Starvation syndrome can occur in individuals of all weights when the body is denied energy through food restriction for a prolonged period of time. It is common in individuals with eating disorders because they often restrict food, eat irregularly, and try to compensate ingested calories through overexercising or forcing the body to eliminate food quickly. The symptoms that are commonly associated with eating disorders are often symptoms of starvation syndrome. This blog post discusses several of these symptoms as well as common ways to help combat these uncomfortable symptoms. Remember that it is important to seek help from a Registered Dietitian or doctor if you are struggling with an eating disorder.
Starvation impairs physiological, emotional, cognitive, and social functions. The physical changes that may take place can affect several different organs and body systems. Less visible physical changes that can occur are: reduced heart muscle mass, decreased heart rate, decreased blood pressure, slower basal metabolic rate, extreme fatigue, weakness, dizziness, feeling cold all the time, and decreased hormone levels.1More visible physical changes that can occur are: hair loss, blackouts, fluid retention, lack of sexual desire, and dry skin.1Emotional changes often take place as well and can manifest themselves as depression, anxiety, irritability, or loss of interest in life.1Brain function can also be impaired, resulting in impaired concentration, impaired comprehension, impaired judgement and ability to make decisions, obsessional thoughts, and decreased alertness.1Starvation syndrome can also affect friends and family as starving individuals can lose their sense of humour, withdraw from relationships, neglect personal hygiene, and/or isolate themselves.1Additional possible behaviour changes include: frequent thoughts about food, strict meal planning, very fast or slow eating, increased hunger, binge-eating, hoarding, and increasing the use of spices or condiments.1
Although starvation syndrome has a long list of potential side effects, it can be reversed. Treatments to reverse starvation syndrome comprise of physical re-nourishment, weight restoration, and psychological therapy to address negative feelings about food and body-image. Physical re-nourishment, also known as the initial refeeding process,is the foundation for other positive changes. It involves establishing regular eating habits and consuming nourishing meals. The symptoms of starvation may persist in the beginning of re-nourishment, but they will disappear eventually.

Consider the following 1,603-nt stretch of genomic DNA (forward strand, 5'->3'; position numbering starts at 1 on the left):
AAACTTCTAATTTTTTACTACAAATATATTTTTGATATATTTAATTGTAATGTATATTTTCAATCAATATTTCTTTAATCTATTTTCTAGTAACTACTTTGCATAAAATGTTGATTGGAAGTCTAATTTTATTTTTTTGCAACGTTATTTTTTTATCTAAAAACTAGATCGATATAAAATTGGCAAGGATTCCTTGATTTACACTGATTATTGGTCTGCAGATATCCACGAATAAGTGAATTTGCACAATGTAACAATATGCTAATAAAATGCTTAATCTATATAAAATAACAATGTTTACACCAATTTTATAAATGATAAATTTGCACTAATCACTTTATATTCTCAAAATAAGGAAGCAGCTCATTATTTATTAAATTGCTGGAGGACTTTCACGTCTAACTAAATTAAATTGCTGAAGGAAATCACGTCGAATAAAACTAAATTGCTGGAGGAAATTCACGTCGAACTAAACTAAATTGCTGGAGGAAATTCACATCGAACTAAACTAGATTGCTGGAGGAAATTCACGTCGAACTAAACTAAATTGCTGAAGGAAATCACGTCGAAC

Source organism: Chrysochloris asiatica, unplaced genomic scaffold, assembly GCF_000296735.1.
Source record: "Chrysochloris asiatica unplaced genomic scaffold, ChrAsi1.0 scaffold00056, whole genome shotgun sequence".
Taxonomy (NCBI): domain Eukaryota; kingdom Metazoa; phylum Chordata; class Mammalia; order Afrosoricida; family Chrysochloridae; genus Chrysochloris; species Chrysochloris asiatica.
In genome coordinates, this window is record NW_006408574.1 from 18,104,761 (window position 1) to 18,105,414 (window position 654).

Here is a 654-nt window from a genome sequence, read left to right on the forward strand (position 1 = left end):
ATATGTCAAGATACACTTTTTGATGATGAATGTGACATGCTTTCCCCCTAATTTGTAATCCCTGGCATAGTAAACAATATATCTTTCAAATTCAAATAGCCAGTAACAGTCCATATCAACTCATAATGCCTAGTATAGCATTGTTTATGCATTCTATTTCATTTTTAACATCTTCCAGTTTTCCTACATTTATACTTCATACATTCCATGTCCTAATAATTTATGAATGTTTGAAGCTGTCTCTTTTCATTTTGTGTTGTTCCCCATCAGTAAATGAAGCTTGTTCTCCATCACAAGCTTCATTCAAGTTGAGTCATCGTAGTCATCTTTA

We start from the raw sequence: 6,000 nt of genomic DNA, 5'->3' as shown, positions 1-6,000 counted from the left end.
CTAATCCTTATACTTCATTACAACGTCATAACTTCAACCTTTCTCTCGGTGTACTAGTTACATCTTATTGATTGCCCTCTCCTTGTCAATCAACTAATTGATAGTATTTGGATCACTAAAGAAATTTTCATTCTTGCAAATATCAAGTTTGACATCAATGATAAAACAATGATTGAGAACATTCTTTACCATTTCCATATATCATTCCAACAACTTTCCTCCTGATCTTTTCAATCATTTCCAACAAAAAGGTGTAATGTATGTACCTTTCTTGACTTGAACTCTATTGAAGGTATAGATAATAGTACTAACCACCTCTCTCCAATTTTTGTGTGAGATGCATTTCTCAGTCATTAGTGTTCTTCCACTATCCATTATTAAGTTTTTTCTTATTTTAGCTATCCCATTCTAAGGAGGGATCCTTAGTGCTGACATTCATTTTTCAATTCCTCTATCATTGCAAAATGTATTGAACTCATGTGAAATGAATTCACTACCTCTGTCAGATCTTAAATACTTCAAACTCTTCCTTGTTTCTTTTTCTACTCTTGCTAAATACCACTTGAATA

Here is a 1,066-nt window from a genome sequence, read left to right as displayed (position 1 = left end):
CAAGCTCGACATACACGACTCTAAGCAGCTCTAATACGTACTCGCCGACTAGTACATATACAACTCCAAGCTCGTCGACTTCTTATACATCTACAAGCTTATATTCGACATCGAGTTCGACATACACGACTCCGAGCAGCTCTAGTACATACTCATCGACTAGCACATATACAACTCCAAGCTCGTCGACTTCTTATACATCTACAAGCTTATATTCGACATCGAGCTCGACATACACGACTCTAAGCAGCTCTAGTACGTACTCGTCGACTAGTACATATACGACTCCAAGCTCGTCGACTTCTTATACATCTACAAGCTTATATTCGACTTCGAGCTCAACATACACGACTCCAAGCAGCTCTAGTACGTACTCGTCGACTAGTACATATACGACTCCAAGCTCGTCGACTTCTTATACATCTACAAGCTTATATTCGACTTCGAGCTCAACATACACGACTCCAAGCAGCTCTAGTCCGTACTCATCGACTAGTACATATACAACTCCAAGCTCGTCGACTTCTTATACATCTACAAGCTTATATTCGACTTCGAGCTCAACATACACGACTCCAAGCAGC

Regular eating is important as it brings the body back into balance. Humans function best when they eat about every 3 hours throughout the day.2When recovering from starvation syndrome, it may be helpful to “eat by the clock” at the beginning to get your body use to consuming food regularly. Try to aim for 3 meals and 2-4 snacks each day. Preparing your meals in advance may also be helpful with staying on schedule. At first, it may feel uncomfortable to eat every 3 hours, but your digestive system will adapt overtime. Once you have a regular eating routine in place, you can begin to increase your portion sizes and broaden your food choices. It may also be helpful to drink fluids between meals so that you have more space for actual food.
Recovering from starvation syndrome is a long process. You will probably hit a few bumps along the way, but remember that recovery is possible and you CAN do it. Try to make use of some of the resources that you may available to you such as a trusted Registered Dietitian, doctor, friend, and/or family member. You can fight starvation syndrome and take back your life.
- What is starvation syndrome? (2018). In Centre for clinical interventions. Retrieved from: https://www.cci.health.wa.gov.au/~/media/CCI/Mental%20Health%20Professionals/Eating%20Disorders/Eating%20Disorders%20-%20Information%20Sheets/Eating%20Disorders%20Information%20Sheet%20-%2033%20-%20What%20is%20Starvation%20Syndrome.pdf.
- Flemming, K. (2018). Regular Eating for Recovery. In Centre for clinical interventions. Retrieved from: https://www.cci.health.wa.gov.au/Resources/~/media/95F9A1FC3F1C4D0A92CD31B09166FDDB.ashx.